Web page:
Financial Institutions such as asset managers, banks and insurers rely on the disclosures made by corporations in their decisions to invest, lend or insure; in turn, these financial institutions now need to identify, assess and manage their own climate change related risks and/or the risks of products that they manage on behalf of clients.
In this process, it is important that financial institutions consider not only the risk that climate change might pose to their business model and financials; but also how the institution’s investing, lending or underwriting choices might themselves have climate change risk implications.
The endpoint to this process of identifying and managing risk is the disclosure of climate change related risk in a ‘decision-useful’ way to investors, credit rating agencies, customers and regulators. Regulated financial institutions in the UK are already mandated to report material issues under a number of different pieces of legislation and from different bodies; environmental risk is already considered a material issue, and so now too and separately is climate change related risk. A goal is for financial institutions to have the data, tools, process and governance to be able to produce and disclose their climate change related Risk Appetite and Capital Allocation; this is still at an early stage.
The materiality of climate change related financial risk should be considered and assessed at the Board level of financial institutions, and explicitly considered in the Terms of Reference for Board Committees; and should be integrated into Key Performance/Risk Indicators managed by Chief Financial and Risk Officers.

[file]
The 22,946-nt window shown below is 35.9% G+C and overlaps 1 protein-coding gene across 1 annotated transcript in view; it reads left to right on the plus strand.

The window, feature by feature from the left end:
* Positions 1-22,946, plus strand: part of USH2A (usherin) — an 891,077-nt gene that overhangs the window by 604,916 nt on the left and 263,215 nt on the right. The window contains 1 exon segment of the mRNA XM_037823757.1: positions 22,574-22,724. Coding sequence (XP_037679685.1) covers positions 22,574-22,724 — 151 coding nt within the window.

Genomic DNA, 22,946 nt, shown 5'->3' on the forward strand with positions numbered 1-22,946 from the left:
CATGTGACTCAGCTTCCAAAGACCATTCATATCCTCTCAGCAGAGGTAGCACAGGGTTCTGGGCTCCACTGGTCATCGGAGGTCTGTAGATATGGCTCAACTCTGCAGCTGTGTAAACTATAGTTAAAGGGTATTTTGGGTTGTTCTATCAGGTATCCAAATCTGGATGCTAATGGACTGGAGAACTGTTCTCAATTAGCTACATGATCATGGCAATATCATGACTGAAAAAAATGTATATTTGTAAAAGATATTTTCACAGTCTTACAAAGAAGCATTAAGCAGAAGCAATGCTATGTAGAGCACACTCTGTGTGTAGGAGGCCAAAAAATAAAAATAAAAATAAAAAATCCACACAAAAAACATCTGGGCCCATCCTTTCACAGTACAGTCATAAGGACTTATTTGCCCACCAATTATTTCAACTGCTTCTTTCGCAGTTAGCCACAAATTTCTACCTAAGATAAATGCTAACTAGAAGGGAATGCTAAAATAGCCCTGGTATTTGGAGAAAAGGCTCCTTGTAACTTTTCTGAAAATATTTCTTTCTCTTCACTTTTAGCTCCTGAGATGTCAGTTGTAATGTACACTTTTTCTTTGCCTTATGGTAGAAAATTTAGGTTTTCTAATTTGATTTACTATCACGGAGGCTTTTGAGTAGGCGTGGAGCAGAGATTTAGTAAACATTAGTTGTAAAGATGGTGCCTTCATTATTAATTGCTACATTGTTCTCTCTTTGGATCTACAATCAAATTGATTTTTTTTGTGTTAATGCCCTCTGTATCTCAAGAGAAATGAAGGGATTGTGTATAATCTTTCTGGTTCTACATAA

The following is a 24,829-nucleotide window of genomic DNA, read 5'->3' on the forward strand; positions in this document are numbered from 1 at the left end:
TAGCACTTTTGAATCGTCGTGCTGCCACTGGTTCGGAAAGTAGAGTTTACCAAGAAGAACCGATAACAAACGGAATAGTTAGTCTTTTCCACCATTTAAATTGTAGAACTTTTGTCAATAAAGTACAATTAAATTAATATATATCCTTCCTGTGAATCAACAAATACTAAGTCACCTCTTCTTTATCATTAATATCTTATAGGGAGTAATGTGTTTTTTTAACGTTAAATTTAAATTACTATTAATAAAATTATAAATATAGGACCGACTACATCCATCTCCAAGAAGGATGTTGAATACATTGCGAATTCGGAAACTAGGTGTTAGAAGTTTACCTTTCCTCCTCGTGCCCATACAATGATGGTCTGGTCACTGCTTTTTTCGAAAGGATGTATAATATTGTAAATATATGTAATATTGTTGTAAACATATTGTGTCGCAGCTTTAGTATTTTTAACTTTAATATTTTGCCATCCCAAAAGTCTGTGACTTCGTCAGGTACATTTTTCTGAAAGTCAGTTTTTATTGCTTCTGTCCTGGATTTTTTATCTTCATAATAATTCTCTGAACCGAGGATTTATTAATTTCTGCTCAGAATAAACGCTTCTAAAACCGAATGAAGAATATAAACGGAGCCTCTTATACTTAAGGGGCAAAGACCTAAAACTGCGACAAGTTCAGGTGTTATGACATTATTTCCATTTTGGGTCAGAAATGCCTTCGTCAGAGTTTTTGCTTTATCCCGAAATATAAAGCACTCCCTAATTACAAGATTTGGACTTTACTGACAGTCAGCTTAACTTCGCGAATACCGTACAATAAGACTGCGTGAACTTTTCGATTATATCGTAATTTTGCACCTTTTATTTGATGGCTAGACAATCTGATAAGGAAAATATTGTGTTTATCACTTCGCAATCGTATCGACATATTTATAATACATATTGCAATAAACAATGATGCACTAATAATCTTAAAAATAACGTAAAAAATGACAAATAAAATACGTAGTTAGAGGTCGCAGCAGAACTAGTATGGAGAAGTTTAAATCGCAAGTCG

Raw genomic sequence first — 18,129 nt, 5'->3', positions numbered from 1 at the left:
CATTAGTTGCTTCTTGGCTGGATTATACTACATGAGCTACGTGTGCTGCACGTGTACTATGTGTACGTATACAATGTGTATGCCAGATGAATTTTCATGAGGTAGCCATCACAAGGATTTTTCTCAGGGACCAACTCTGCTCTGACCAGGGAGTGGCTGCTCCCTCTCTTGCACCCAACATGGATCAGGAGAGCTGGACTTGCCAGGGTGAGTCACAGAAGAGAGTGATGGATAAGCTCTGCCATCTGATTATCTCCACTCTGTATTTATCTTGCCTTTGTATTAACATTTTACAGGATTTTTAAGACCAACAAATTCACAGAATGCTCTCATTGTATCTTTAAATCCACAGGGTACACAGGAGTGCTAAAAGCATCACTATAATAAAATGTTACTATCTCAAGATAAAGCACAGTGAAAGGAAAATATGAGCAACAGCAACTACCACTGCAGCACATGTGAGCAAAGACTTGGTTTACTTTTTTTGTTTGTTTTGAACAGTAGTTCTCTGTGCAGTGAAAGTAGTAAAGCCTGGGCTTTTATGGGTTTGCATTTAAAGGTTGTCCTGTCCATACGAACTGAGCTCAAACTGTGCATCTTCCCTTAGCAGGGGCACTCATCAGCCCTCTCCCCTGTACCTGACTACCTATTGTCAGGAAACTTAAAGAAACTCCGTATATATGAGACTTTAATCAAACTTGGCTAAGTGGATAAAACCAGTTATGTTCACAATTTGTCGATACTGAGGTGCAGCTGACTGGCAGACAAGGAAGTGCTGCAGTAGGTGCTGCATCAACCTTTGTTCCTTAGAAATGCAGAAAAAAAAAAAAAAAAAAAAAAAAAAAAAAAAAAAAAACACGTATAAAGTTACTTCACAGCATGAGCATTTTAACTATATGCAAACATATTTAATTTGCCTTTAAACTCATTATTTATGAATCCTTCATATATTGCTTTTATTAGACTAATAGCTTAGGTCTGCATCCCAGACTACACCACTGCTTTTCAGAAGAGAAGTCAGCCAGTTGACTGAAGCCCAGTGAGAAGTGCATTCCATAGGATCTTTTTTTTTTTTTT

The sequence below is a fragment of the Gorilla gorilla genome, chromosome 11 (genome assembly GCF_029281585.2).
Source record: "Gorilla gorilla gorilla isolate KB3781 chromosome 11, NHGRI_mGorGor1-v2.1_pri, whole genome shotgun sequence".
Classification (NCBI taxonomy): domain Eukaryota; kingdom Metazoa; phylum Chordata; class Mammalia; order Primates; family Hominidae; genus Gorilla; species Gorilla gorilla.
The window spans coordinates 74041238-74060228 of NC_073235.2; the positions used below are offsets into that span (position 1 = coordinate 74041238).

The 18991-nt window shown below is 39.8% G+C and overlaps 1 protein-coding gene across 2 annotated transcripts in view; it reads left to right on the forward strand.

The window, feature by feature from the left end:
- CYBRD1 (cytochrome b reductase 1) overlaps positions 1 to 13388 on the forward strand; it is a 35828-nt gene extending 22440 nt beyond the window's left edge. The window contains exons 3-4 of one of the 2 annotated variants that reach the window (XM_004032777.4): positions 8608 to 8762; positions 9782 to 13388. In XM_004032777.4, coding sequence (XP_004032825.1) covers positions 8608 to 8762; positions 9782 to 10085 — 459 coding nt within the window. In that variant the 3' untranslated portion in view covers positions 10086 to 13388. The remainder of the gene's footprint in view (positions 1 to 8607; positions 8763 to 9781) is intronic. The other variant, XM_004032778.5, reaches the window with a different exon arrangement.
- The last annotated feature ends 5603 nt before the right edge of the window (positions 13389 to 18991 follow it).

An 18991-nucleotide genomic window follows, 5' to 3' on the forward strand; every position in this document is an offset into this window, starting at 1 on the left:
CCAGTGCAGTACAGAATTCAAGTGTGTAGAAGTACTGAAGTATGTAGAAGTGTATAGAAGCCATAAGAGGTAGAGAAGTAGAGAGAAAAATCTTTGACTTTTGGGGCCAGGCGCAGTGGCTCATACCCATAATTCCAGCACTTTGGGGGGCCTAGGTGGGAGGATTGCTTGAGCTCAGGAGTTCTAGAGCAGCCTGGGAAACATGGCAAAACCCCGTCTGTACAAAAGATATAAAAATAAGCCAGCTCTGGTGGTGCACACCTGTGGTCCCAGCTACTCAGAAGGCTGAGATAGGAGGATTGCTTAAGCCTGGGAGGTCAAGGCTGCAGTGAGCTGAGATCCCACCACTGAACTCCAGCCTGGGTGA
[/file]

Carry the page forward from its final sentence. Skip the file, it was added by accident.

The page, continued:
Proper management of climate change related financial risk requires financial institutions to identify risk exposures, both transition and physical, then model and quantify the risk, and integrate the results into existing risk management frameworks for the standard risk types: market/credit/operational/underwriting & reserving/reputational. The exposure needs to be quantified and translated into financial metrics whose impact on financial statements, capital ratios and market valuations can be measured. Value-at-risk (VaR) methodology should be extended to Climate Value-at-risk (CVaR). This work is of value not only for the purpose of external reporting and disclosure but also for operational decision making and strategic planning within financial institutions.
Risk management strategy should be informed by and stress tested with scenario analysis. Scenarios are not predictions; they explore the potential range of climate outcomes and analyse the effect of alternative states in a structured way. Financial institutions should disclose their scenario selection; it is at the moment difficult to compare climate-related disclosures.
Innovation around climate change related financial risk includes defining the much-needed data infrastructure and ensuring it can operate at scale, bridging the current considerable data gaps and improving modeling tools and approaches.
There also needs to be transformative financing from the institutional and retail sector (rather than from public funds) invested into new resilient zero-carbon solutions in infrastructure, assets and services, such as retrofitting buildings, electricity grid modernization to support high renewable energy loads, and electric powered surface transport.